Francisco brokerage house before the couple's 3-year-old daughter was
born. Several years ago, they started an Internet magazine, Alpine
World, which they edited from home. 

=A0=A0=A0=A0=A0The Kubbys first came to the attention of narcotics
agents last summer, as he campaigned at the top of the Libertarian
ticket. Tahoe drug agents got an anonymous letter containing a
provocative tip. Kubby, it said, was growing pot to finance his campaign
for governor. 

=A0=A0=A0=A0=A0Kubby denies the allegation, suggesting it was dreamed up
by some foe troubled by his pro-pot stance on the stump. He talked
openly about his own use of marijuana for cancer during the campaign. On
election day he finished fourth, with 1% of the vote. 

=A0=A0=A0=A0=A0Off and on during the campaign, drug agents were keeping
an eye on the Kubby home. They picked through the family's garbage,
peered through open windows and interviewed friends. Cattran, the
prosecutor, said agents discovered marijuana seeds, leafy residue and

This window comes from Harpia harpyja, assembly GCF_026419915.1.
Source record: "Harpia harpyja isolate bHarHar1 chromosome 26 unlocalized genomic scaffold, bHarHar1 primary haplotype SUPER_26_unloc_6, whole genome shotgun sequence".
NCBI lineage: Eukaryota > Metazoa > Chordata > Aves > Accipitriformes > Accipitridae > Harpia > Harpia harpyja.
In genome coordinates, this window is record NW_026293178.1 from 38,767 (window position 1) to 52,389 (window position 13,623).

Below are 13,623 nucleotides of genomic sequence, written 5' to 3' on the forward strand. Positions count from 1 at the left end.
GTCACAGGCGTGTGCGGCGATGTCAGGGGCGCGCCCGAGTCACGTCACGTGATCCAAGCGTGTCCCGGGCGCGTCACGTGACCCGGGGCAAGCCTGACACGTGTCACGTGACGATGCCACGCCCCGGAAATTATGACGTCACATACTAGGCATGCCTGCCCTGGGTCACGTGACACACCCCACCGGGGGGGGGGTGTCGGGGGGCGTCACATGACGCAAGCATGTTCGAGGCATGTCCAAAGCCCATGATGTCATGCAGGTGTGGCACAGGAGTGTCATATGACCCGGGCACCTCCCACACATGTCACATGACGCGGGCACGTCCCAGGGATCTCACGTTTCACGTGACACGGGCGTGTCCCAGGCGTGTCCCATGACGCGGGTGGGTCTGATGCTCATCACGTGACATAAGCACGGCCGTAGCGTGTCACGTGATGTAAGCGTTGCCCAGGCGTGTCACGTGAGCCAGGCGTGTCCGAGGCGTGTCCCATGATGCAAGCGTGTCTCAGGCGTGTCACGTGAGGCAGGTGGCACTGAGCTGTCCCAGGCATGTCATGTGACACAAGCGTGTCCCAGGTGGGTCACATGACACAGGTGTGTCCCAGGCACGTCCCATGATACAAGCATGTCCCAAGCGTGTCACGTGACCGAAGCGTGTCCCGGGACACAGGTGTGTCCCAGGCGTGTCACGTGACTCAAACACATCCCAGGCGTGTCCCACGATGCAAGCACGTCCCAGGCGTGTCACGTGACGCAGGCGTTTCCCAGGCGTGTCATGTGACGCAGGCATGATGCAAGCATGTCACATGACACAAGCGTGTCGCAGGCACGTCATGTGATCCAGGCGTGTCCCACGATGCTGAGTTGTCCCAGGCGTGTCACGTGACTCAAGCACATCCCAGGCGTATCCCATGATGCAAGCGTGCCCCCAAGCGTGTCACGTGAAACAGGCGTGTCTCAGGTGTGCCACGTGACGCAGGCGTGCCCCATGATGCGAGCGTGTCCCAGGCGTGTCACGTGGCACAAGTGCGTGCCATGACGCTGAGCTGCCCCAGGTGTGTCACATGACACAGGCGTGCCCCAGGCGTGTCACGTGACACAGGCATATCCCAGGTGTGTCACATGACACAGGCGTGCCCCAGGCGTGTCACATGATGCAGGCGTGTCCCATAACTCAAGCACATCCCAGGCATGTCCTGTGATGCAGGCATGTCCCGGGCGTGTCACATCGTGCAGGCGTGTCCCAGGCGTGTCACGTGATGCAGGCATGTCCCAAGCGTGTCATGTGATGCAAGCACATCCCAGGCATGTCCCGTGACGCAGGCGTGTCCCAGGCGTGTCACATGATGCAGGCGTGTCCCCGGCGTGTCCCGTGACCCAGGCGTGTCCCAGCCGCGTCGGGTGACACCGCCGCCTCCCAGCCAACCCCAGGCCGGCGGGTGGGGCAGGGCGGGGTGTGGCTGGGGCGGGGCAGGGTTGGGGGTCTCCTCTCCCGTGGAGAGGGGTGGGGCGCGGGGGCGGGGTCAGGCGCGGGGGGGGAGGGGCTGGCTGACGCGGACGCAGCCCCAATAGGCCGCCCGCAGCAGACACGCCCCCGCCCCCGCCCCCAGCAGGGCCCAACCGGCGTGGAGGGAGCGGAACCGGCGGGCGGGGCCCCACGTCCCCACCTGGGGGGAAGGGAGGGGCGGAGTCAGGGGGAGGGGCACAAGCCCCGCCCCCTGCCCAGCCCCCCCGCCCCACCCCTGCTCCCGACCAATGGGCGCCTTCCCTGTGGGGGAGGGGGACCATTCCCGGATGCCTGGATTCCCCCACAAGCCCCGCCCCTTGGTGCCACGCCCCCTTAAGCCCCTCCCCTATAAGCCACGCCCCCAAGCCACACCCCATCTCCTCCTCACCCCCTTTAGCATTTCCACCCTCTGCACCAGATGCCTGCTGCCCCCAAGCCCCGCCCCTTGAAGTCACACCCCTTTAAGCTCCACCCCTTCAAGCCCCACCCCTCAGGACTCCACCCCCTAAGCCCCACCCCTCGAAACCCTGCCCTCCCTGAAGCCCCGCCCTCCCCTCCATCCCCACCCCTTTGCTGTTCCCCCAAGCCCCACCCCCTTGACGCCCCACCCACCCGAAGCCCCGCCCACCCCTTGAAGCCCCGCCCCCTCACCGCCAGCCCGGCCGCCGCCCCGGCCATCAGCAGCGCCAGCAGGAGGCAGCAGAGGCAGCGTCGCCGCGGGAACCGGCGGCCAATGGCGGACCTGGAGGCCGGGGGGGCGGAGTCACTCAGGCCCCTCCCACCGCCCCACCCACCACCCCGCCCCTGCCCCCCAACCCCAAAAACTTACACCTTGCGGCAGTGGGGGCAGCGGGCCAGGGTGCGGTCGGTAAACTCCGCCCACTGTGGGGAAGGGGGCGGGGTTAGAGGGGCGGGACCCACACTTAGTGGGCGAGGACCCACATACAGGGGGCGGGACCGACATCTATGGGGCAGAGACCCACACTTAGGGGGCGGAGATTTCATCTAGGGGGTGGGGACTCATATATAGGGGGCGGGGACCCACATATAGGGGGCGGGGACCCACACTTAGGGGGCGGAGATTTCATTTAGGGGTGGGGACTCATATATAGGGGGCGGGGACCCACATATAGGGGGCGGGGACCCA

other signs that Kubby was growing plants. 

=A0=A0=A0=A0=A0Along with the garbage were notes from Kubby. Tipped off
about the surveillance early on, Kubby began leaving letters in his
trash bin telling drug agents that he was a medical marijuana patient
protected by Proposition 215. 

=A0=A0=A0=A0=A0Those missives didn't help. Two months after election
day, agents outfitted in bulletproof vests raided the couple's home.
Steve and Michele Kubby were jailed for several days after the Jan. 19
arrest before being released on their own recognizance. 

=A0=A0=A0=A0=A0During his incarceration, Kubby said, his blood pressure
soared, as jailers scoffed at the notion he be allowed to smoke pot to
control the condition. Officers, he recalled, "told us repeatedly:
Proposition 215 may be fine in San Francisco, but it doesn't fly in
Placer County." 

=A0=A0=A0=A0=A0In recent weeks, the couple have vacated the Tahoe rental
house--too many bad memories, they say--and moved in with relatives in
Orange County. Kubby said he and his wife recently declared bankruptcy.
They say they have been hamstrung to publish their Internet ski magazine
because agents seized computer software and equipment. 

=A0=A0=A0=A0=A0"He's not a pot millionaire," said Dale Gieringer,
California coordinator for the National Organization to Reform Marijuana
Laws. "The guy's broke."